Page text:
Russian FederationEuropean Research Network on Philanthropy
1. State University – Higher School of Economics (Moscow, Russia) “Civil Society Monitoring” project. Within the framework of the project Higher School of Economics has recently published a new report entitled “The Practices of Philanthropy in Russia” (2009). It’s a comprehensive study of all aspects of contemporary philanthropy in Russia in comparison with other countries.
3. Union of Charitable Organizations of Russia’s project “Philanthropic organizations’ company register”, which provides researchers with information and analysis about charitable organizations in all parts of the country registered with the Union. http://www.sbornet.ru/catalog/list.htm
4. Resource on charitable giving, created by CAF Russia – http://www.blago.ru/ Comprehensive analysis and information on charitable activities, programs, philanthropic foundations in Russia.
7. Philanthropy in the Context of the Economic Crisis. Research project carried out by CAF Russia, Zircon Research Group, Donors Forum, PricewaterhouseCoopers in 2009. The research project was motivated by a concern about the future of philanthropy in Russia during the recession and the need for objective information about the actual state of affairs.
8. Donors Forum annual study of corporate philanthropy in Russia http://donorsforum.ru/projects/corporate_award/results_2009/. Donors Forum project of publishing books on philanthropy http://donorsforum.ru/projects/publishing/about/
Current state of Giving Research in the Russian Federation
Data on the volume and quality of charitable giving and philanthropy in Russia are not being collected on a regular basis by Rosstat, or Federal Statistical Service. Most experts agree that there are a lack of reliable statistical data on the number of charitable organizations, their areas of activity, on the volume of philanthropic giving, on the effectiveness and social impact of donations, etc. (Moskovskaya Blagotvoritelnaya Gazeta (Moscow Philanthropic Newspaper). # 17, 2009). Therefore researchers of Russian philanthropy have to rely on sources of information other than official government statistics. Information on charitable giving can be derived from sources such as corporate and private tax records (not available for general public), corporate financial and social reports, and surveys. A large amount of donations, however, supposedly remain undeclared since Russian tax legislation does not provide obvious incentives for private and corporate donors. Most reliable data on philanthropic giving are provided by surveys and studies, carried out by CAF (Charities Aid Foundation) Russia, Zircon Research Group, Donors Forum, Higher School of Economics (“Civil Society Monitoring” project), and The Union of Charitable Organizations of Russia. For example, Higher School of Economics has recently published a new report entitled “The Practices of Philanthropy in Russia” (2009), based on a series of extensive sociological surveys and studies covering a broad spectrum of issues dealing with the current state of charitable giving in Russia.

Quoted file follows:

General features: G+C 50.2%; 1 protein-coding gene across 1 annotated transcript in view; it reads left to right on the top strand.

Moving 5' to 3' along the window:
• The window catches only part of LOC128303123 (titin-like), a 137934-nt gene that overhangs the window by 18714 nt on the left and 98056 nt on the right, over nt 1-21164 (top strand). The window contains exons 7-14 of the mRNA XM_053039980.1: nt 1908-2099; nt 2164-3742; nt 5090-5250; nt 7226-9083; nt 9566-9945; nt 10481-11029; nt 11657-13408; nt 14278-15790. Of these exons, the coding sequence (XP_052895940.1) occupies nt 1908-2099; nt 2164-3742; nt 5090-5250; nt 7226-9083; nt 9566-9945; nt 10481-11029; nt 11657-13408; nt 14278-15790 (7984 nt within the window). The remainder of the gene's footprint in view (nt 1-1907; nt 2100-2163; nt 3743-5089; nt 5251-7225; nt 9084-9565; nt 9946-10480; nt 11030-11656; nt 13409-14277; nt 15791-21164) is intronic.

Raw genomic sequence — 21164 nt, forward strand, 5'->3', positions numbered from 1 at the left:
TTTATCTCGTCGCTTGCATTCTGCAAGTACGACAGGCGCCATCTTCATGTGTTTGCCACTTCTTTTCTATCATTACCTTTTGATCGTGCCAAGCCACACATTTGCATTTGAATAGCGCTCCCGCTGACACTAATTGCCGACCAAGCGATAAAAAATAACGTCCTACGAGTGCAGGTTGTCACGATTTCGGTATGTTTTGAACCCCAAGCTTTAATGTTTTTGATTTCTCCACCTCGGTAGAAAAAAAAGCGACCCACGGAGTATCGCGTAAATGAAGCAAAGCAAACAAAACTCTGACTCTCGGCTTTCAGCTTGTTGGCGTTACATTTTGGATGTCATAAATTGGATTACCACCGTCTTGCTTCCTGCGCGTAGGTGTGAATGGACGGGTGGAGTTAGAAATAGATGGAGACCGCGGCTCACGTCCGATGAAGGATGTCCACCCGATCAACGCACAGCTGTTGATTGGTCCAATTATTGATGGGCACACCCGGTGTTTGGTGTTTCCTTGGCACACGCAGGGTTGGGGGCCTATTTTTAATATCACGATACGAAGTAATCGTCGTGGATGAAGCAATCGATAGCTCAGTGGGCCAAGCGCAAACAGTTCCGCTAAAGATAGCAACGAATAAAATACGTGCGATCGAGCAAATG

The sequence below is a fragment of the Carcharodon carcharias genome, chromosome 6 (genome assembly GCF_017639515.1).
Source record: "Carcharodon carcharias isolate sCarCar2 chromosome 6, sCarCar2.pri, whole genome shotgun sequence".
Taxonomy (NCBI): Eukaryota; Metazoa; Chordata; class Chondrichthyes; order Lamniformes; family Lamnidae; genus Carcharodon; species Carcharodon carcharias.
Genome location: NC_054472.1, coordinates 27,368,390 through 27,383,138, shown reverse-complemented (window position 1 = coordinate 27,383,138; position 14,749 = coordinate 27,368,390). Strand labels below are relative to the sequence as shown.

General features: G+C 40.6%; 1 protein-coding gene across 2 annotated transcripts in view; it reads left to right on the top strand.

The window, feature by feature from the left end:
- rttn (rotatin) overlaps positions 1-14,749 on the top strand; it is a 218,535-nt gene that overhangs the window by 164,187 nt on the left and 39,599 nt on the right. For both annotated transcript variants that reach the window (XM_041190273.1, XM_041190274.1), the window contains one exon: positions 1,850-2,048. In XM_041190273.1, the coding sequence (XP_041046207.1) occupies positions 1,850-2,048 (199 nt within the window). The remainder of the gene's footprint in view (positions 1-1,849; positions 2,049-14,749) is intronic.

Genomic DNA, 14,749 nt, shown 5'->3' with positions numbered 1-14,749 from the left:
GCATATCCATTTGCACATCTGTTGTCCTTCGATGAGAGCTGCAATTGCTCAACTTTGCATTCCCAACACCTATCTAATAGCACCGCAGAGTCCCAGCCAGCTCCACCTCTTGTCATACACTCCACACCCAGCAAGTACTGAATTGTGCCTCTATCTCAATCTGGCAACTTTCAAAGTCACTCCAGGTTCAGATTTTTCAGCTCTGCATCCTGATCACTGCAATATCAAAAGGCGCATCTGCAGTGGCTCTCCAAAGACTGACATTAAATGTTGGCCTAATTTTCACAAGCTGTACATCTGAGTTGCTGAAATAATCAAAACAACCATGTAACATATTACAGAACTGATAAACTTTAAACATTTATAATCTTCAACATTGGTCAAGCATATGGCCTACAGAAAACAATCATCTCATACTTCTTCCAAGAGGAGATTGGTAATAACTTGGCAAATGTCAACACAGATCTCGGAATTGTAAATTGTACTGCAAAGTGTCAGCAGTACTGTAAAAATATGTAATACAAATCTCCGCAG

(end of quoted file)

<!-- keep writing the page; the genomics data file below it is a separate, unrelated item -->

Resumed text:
Another example would be “Philanthropic NGOs in Moscow: Current State and Prospects for Development”, research by Zircon Group ordered by the Union of Charitable Organizations of Russia in May, 2008. These, as well as other similar studies, have indicated the contradicting nature of available statistical data regarding the third sector, including the number of philanthropic NGOs that are both officially registered and operate in Russia. According to the Federal Registration Service, Russian state agency in charge of registering legal entities, on December 1, 2007, there have been 243,130 NPOs, registered in Russia. However, the Federal Statistical Service has reported 673,019 NPOs to operate in the country. Similar discrepancy relates to available data on philanthropic organizations. According to the Ministry of Justice data, there have been 1,923 philanthropic NPOs in the city of Moscow alone in August 2008. At the same time, Moscow City Statistical Service has listed a substantially bigger number of 4,500 philanthropic nonprofits. However, according to Zircon Group, only 450-500 of the entire amount of philanthropic NGOs are currently active in the Russian capital. It is important to note that most data sources indicate the reduction of the number of charitable organizations in Russia by 10% over the last two years due to the economic crisis.